Most firearm deaths occur in Tennessee’s most populous counties, but the counties with the highest rates are largely concentrated in West Tennessee (Figure 14 and 15). Because of low numbers, we combined data across multiple years for each of the 80 counties with counts high enough to be reported. In the decade spanning 2012-2021, 43% of the state’s nearly 12,000 shooting deaths occurred in the four largest counties — Shelby, Davidson, Knox, and Hamilton, which together accounted for about 36% of the state’s population during this period (Figure 14). Of these, only Shelby County was also among the counties with the highest rates of death from gunfire (Figure 15). Other counties with the highest rates tended to concentrate in West Tennessee.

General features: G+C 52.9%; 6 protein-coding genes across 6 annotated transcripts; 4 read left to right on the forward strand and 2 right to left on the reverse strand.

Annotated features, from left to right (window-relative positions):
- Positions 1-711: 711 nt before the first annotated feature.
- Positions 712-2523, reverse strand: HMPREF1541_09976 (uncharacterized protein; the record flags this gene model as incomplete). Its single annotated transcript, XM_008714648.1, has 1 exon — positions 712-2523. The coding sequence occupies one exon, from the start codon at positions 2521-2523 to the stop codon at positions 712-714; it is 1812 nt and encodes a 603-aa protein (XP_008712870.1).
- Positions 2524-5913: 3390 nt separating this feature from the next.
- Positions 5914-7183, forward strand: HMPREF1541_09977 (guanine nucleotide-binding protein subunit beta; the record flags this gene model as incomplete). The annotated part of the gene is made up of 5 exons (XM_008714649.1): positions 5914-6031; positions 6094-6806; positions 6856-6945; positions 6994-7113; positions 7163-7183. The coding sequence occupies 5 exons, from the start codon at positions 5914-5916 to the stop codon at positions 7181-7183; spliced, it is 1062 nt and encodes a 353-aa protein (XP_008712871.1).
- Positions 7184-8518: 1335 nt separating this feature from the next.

Between the 2000s and the 2010s, gun death rates rose in about three-quarters of the 80 Tennessee counties with available data (Figure 16). Between the 2002-2011 and 2012-2021 periods, the firearm death rate in Tennessee increased by about 19% or 2.9 deaths per 100,000 people. Across the 80 counties with complete data, that change ranged from an increase of 12.2 deaths (131%) in Overton County to a decrease of 16.4 deaths (-52%) in DeKalb County.

Figure 15

Shooting Death Rates in Tennessee Varied Widely by County in the Last Decade

Figure 16

Tennessee’s Firearm-Related Deaths in Context

In 2021, Tennessee’s overall firearm death rate was 53% — or 7.8 deaths — higher than the national rate (Figure 17) and the 11th highest in the country (Figure 18). For other measures: